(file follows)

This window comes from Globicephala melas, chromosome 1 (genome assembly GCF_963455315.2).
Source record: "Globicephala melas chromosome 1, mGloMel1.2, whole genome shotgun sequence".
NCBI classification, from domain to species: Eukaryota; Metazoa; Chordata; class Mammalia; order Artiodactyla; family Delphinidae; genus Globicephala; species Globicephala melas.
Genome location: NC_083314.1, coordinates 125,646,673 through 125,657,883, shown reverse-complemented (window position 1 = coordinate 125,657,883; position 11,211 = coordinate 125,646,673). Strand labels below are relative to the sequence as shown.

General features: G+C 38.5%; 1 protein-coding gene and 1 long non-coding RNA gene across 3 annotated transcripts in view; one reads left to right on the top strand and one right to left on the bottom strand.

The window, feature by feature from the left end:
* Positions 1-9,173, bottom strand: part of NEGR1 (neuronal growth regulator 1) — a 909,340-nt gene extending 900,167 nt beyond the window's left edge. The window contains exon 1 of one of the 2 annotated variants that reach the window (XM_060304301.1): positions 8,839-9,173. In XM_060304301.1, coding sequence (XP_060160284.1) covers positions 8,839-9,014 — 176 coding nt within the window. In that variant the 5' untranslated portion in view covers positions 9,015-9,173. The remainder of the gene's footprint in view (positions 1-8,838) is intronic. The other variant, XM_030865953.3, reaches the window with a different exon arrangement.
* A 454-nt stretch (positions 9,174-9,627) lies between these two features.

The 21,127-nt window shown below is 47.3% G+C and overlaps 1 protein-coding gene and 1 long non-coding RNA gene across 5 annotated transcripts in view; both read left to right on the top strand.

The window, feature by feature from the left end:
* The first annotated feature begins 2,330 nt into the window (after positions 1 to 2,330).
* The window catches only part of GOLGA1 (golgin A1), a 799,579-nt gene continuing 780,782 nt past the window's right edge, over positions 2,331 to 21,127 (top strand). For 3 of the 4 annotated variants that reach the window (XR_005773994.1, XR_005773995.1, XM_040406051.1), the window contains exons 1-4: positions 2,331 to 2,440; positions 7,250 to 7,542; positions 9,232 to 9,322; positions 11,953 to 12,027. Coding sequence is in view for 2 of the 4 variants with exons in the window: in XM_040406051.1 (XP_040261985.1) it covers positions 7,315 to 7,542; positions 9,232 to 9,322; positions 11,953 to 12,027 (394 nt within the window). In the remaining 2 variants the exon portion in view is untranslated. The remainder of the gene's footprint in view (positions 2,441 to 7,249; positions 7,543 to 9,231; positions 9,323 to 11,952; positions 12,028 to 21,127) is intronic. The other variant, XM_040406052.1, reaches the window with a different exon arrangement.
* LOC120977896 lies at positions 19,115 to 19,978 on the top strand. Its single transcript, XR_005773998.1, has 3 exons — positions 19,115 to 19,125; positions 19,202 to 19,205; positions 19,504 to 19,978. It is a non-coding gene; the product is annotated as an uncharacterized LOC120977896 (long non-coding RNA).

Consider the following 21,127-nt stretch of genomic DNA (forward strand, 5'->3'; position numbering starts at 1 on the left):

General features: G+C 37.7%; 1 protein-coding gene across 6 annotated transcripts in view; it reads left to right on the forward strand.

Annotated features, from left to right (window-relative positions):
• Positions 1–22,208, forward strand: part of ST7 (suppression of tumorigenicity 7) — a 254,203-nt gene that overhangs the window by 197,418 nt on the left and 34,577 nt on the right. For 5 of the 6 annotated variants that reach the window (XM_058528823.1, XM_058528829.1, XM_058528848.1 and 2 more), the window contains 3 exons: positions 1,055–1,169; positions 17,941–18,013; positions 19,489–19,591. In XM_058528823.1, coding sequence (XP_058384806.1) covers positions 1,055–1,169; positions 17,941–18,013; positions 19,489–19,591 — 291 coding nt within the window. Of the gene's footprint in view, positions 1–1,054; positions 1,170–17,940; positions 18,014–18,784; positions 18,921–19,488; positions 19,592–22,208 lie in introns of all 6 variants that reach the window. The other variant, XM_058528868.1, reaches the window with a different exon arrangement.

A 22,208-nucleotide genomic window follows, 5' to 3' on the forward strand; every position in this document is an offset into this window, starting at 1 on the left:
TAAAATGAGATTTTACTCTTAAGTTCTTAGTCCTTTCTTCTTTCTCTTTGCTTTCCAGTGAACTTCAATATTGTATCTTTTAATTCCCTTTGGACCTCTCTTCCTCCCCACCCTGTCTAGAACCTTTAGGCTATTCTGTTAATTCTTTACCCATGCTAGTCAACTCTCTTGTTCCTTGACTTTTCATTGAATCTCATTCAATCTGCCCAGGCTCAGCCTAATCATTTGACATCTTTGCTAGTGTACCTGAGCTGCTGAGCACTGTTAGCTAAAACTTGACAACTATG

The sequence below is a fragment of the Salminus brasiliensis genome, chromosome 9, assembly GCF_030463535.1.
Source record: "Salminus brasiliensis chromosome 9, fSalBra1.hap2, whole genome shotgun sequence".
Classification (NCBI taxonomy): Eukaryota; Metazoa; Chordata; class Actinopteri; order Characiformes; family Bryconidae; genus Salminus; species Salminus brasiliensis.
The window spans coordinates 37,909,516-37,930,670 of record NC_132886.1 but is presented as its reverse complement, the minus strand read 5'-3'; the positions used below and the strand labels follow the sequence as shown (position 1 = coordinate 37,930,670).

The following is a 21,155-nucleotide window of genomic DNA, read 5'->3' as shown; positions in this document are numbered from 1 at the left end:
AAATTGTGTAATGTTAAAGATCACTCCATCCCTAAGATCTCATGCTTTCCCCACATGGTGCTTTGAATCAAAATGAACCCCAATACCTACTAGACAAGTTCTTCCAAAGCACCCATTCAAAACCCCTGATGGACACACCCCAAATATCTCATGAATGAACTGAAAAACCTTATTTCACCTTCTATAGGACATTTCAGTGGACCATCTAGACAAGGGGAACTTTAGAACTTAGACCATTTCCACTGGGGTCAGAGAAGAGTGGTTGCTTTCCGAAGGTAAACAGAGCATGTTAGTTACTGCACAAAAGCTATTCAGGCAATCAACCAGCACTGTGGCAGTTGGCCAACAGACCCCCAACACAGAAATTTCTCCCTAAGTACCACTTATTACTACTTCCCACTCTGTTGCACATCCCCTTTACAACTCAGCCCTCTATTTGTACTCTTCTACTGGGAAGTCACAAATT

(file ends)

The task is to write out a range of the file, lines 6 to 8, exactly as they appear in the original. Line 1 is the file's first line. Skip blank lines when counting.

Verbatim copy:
The window, feature by feature from the left end:
* Positions 1-9,173, bottom strand: part of NEGR1 (neuronal growth regulator 1) — a 909,340-nt gene extending 900,167 nt beyond the window's left edge. The window contains exon 1 of one of the 2 annotated variants that reach the window (XM_060304301.1): positions 8,839-9,173. In XM_060304301.1, coding sequence (XP_060160284.1) covers positions 8,839-9,014 — 176 coding nt within the window. In that variant the 5' untranslated portion in view covers positions 9,015-9,173. The remainder of the gene's footprint in view (positions 1-8,838) is intronic. The other variant, XM_030865953.3, reaches the window with a different exon arrangement.
* A 454-nt stretch (positions 9,174-9,627) lies between these two features.